UN peacekeeping faces three interrelated problems. The first is the changing nature of conflict, with adversaries now far more capable and nimble; the second is the often unrealistic mandates the UN Security Council hands to its missions; and the third is the power politics of a now more fragmented international system – the context in which operations are authorised. 

The cumulative impact of these challenges is that liberal internationalism is in retreat. In the wake of Afghanistan, Iraq, the so-called war on terror, and now Gaza, the ideological underpinnings of the “global world order” appear slightly shop-soiled. 

The shift to bigger missions 

The founding principles of peacekeeping are based on the consent of conflicting parties, impartiality, and the limited use of force. It is supposed to create the space for peace to occur, rather than to enforce it.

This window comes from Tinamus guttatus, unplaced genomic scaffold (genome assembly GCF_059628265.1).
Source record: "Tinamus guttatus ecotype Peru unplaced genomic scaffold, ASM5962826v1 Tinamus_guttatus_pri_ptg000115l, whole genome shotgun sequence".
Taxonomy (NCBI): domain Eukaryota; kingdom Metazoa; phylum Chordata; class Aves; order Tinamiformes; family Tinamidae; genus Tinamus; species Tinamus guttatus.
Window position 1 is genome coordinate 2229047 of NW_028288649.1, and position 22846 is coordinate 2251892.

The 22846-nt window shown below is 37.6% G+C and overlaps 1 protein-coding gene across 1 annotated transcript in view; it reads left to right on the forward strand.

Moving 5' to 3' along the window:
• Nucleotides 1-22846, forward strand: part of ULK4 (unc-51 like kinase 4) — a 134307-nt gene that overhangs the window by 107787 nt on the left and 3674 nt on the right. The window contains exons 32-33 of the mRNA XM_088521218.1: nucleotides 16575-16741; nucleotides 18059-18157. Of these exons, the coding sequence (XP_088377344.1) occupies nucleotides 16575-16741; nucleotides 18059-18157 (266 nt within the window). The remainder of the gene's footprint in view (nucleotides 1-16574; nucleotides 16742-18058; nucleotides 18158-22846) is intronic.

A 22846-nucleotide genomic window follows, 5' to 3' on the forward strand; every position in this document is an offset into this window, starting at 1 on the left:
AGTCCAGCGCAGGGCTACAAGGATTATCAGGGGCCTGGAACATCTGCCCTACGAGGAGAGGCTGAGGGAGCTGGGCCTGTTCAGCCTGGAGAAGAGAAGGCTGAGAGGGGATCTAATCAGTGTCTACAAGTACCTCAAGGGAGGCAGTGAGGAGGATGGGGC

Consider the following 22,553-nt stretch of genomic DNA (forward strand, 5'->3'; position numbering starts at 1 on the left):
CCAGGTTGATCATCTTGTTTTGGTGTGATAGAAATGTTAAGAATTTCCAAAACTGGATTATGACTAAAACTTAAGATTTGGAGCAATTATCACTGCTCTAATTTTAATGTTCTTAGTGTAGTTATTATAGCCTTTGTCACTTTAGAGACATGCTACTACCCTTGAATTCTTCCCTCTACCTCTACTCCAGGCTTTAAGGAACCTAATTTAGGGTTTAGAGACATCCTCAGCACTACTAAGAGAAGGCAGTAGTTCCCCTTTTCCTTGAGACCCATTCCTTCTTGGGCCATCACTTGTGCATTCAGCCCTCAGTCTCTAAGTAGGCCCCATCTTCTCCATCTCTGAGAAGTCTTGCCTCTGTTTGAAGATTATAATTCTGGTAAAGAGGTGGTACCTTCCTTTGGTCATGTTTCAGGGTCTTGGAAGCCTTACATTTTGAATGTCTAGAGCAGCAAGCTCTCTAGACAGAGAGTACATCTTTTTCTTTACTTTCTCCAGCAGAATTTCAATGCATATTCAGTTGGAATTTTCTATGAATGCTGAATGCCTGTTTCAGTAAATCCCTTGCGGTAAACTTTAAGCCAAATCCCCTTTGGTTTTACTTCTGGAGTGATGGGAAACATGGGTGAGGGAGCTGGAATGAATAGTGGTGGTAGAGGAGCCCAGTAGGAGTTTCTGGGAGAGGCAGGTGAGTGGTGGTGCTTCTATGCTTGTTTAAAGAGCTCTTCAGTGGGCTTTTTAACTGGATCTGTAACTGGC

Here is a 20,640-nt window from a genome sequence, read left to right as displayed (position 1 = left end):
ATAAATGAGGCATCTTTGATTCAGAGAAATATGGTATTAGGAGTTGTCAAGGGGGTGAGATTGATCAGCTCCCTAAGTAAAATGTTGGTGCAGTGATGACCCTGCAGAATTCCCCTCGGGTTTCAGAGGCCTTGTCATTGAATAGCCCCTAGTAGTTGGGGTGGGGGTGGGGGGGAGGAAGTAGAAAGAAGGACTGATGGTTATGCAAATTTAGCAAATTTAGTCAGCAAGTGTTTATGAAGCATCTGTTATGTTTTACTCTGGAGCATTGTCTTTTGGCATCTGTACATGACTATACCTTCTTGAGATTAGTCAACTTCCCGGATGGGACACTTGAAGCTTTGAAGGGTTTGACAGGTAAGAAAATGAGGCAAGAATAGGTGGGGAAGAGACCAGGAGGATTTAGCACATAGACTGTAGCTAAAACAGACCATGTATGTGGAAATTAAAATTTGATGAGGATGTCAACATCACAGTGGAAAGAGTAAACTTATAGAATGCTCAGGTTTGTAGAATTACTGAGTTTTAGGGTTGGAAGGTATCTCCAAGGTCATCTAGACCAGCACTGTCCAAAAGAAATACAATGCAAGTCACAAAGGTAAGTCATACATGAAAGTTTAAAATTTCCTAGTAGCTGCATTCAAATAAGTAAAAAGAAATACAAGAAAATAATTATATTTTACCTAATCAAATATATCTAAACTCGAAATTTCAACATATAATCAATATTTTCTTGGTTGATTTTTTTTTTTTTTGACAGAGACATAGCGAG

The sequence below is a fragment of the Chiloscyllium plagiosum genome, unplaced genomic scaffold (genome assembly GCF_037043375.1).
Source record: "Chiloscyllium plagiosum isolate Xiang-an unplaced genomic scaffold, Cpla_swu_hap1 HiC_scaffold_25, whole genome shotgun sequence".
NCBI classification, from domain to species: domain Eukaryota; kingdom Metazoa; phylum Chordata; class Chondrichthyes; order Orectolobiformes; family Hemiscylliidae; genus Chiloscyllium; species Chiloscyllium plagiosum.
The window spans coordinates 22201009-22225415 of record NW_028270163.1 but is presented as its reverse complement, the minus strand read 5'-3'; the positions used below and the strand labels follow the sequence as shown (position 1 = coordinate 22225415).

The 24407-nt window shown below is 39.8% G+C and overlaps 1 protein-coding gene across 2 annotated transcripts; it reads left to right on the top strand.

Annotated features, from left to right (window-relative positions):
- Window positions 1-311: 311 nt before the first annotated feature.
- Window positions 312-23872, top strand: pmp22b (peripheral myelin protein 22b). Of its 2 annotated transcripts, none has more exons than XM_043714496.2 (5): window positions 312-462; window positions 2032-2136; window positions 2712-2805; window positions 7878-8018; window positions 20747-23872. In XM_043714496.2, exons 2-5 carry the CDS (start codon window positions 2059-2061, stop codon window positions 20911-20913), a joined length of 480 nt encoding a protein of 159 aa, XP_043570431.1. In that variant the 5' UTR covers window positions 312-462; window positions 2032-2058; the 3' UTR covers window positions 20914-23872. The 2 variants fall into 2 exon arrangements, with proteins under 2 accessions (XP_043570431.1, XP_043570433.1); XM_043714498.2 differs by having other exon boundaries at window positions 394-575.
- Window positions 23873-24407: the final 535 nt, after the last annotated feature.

But the bulk of armed violence these days is no longer between clearly identifiable opposing armies: It’s more likely to involve identity-driven militias, criminal gangs, and transnational jihadist insurgents. Governments are facing adversaries almost as well armed and capable as their own militaries.

“...a lot of the issues and challenges we have around security in Africa are not in the state: It's cross-border, which UN peacekeeping is not designed for.”

The ill-defined political goals of some of these groups, and their tendency to fragmentation and opportunistic behaviour, creates significant hurdles for mediators trying to craft peace agreements. Moreover, in the age of spreading jihadism – the security dilemma that confronts a number of states – there can be little peace to keep. The radical maximalist agenda of these insurgents leaves little room for negotiated settlements.